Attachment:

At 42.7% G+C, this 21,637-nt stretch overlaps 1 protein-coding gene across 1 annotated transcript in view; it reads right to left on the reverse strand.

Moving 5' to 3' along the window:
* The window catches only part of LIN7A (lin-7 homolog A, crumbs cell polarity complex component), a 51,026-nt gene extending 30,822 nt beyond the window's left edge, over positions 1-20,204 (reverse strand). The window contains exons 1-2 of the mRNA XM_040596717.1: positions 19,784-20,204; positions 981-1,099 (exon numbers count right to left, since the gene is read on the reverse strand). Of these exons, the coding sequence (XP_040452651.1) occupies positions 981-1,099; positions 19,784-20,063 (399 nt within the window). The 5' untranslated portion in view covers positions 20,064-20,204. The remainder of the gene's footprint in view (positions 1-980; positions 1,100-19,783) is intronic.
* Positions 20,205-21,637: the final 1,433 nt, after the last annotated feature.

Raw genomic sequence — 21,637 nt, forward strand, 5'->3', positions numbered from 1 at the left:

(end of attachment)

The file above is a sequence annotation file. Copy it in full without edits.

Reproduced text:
At 42.7% G+C, this 21,637-nt stretch overlaps 1 protein-coding gene across 1 annotated transcript in view; it reads right to left on the reverse strand.

Moving 5' to 3' along the window:
* The window catches only part of LIN7A (lin-7 homolog A, crumbs cell polarity complex component), a 51,026-nt gene extending 30,822 nt beyond the window's left edge, over positions 1-20,204 (reverse strand). The window contains exons 1-2 of the mRNA XM_040596717.1: positions 19,784-20,204; positions 981-1,099 (exon numbers count right to left, since the gene is read on the reverse strand). Of these exons, the coding sequence (XP_040452651.1) occupies positions 981-1,099; positions 19,784-20,063 (399 nt within the window). The 5' untranslated portion in view covers positions 20,064-20,204. The remainder of the gene's footprint in view (positions 1-980; positions 1,100-19,783) is intronic.
* Positions 20,205-21,637: the final 1,433 nt, after the last annotated feature.

Raw genomic sequence — 21,637 nt, forward strand, 5'->3', positions numbered from 1 at the left: